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MotoGP, Marquez's penalty: the regulations say it has 'expired'

The MotoGP Court of Appeal should have ruled within 4 weeks of the appeal, but more time has passed and silence still reigns

MotoGP: Marquez's penalty: the regulations say it has 'expired'


In the next few hours we will know if Marc Marquez will be at Le Mans. As he had anticipated at Jerez, this morning he underwent a CT scan and, once the results of the exam have been obtained, the doctors will tell him if he can leave for France and get back on the Honda, after having already missed 3 of the first 4 GPs of the season.

Focusing on his physical condition, however, we risk forgetting another aspect that could affect his weekend: the double long lap penalty that the FIM Stewards had inflicted on him after the incident in Portugal.

You will remember that, however, they had written on the official document that it would have to be served in Argentina and not in a more generic 'next Grand Prix', as it should be. This triggered an appeal from the Honda team, with the Appeal Stewards passing the ball to the MotoGP Court of Appeal which in turn decided not to decide and stall. Maybe too much.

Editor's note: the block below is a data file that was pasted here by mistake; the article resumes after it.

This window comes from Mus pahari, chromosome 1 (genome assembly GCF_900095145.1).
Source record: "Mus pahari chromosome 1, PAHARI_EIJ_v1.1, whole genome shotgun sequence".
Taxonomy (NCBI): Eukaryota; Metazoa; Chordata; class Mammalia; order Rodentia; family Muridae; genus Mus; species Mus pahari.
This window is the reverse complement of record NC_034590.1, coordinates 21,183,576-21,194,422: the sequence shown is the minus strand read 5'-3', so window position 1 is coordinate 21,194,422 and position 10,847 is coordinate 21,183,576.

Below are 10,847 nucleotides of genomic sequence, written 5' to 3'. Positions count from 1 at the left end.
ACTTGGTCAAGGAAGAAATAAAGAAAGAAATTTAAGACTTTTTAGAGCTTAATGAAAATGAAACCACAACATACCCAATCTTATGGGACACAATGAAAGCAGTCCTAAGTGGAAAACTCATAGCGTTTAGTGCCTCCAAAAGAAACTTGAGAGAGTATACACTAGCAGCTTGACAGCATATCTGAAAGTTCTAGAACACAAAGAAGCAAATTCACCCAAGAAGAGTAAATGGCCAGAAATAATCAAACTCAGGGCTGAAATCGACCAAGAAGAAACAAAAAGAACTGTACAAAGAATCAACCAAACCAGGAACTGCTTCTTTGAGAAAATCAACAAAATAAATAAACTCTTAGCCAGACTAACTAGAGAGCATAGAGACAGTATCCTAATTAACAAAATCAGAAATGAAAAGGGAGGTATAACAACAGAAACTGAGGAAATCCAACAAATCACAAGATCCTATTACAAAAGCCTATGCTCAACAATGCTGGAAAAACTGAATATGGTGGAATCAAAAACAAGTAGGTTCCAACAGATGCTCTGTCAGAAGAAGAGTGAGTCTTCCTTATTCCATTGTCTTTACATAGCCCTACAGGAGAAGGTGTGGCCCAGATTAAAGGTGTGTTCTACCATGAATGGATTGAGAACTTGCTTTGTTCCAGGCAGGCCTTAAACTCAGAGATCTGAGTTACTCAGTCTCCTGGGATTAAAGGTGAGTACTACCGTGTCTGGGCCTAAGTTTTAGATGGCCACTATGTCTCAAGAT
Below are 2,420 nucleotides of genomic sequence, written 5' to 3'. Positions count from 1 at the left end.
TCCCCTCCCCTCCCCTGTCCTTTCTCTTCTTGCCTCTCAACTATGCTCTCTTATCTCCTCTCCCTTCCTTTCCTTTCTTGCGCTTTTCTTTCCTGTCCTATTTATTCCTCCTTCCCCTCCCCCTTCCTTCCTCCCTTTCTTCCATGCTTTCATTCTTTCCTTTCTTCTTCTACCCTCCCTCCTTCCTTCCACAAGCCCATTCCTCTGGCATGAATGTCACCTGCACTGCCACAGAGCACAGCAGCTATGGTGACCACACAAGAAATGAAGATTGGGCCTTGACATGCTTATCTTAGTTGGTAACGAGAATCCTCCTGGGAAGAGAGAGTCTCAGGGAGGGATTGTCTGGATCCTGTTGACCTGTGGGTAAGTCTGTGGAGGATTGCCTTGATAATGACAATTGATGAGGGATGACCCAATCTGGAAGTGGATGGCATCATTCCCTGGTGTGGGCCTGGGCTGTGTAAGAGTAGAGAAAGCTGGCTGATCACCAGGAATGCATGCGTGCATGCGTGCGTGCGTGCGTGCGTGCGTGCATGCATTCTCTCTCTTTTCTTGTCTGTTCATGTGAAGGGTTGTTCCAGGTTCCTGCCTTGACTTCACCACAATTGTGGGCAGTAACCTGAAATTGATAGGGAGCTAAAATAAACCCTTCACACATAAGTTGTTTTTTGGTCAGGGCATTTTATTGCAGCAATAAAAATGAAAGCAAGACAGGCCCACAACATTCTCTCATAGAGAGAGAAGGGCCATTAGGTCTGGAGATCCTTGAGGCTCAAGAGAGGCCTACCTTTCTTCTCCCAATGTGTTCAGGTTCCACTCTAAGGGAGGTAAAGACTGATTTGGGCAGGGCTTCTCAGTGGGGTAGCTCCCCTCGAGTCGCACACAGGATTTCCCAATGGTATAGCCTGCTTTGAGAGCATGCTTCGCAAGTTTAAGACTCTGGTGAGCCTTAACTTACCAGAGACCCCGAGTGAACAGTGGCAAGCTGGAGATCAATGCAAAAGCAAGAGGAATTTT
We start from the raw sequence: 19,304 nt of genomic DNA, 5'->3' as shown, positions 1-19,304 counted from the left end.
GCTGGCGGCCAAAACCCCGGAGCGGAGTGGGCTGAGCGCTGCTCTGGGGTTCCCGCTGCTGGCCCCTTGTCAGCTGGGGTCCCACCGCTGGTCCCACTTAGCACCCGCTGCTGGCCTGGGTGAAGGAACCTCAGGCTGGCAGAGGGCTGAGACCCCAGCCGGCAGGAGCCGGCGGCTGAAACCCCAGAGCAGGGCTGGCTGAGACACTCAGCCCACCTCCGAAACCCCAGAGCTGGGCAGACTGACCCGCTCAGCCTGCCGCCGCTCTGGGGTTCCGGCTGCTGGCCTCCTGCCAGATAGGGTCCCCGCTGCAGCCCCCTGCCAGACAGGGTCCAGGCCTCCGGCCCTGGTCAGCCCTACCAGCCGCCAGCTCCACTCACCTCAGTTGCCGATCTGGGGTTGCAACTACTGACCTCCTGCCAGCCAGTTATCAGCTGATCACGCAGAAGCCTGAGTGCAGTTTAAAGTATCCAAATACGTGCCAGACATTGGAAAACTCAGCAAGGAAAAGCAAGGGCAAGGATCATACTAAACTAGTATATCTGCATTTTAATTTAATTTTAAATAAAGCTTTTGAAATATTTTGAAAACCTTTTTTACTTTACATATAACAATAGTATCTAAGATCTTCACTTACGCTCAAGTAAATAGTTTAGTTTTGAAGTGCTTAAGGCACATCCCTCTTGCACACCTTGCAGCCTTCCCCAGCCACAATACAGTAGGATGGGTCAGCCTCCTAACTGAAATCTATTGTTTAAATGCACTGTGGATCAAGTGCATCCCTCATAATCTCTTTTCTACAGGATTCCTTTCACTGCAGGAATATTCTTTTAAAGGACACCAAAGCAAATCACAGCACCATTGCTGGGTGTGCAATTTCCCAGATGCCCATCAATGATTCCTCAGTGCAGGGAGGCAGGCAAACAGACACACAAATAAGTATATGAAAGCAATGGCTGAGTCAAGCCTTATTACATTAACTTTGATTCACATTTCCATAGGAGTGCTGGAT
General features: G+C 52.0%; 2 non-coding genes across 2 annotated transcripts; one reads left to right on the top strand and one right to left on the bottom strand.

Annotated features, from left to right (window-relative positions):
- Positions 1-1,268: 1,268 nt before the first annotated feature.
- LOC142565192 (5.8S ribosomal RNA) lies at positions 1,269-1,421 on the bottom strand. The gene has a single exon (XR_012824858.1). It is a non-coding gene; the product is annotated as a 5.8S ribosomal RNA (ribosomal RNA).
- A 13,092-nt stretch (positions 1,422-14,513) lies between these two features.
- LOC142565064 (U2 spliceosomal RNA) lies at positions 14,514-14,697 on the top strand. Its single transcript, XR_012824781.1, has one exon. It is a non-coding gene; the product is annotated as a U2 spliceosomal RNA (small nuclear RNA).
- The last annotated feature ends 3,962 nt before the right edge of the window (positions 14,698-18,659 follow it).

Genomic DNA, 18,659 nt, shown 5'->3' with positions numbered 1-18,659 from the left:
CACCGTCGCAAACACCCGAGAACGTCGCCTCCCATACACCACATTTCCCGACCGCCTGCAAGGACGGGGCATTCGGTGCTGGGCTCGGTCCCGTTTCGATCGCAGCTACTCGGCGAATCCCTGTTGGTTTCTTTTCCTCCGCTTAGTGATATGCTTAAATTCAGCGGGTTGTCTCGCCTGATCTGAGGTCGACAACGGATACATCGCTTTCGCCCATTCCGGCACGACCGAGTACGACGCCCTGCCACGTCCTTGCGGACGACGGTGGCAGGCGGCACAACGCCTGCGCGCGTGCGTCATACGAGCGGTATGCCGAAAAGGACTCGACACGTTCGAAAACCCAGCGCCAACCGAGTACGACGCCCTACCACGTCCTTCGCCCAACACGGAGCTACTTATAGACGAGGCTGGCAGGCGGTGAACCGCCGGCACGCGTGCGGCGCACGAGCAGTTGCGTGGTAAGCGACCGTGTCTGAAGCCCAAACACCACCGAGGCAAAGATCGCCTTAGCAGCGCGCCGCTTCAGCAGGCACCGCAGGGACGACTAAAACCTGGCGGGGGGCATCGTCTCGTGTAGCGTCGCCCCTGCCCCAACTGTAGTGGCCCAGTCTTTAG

The attentive David Emmett, on his Motomatters website, has in fact highlighted how that penalty has expired by now. Regulations in hand, section 3.4.4 states that the MotoGP Court of Appeal must 'rule in any case within 4 weeks of receipt of the appeal documentation".

We recall that Honda filed the appeal on March 29 and that the Appeal Stewards had accepted it on March 30, referring the decision to the Court of Appeal. This, in turn, decided to suspend the penalty as a precaution on 13 April, pending the final decision. Which never arrived and the 4 weeks required by the regulation have now passed.

The FIM president Jorge Viegas, in a press conference during the SBK round in Assen, on April 21st, reassured everyone that the final judgment would arrive within a week. Unfortunately, that is not the case.

Once again, the FIM does not seem to be familiar with the regulations that it has written itself.


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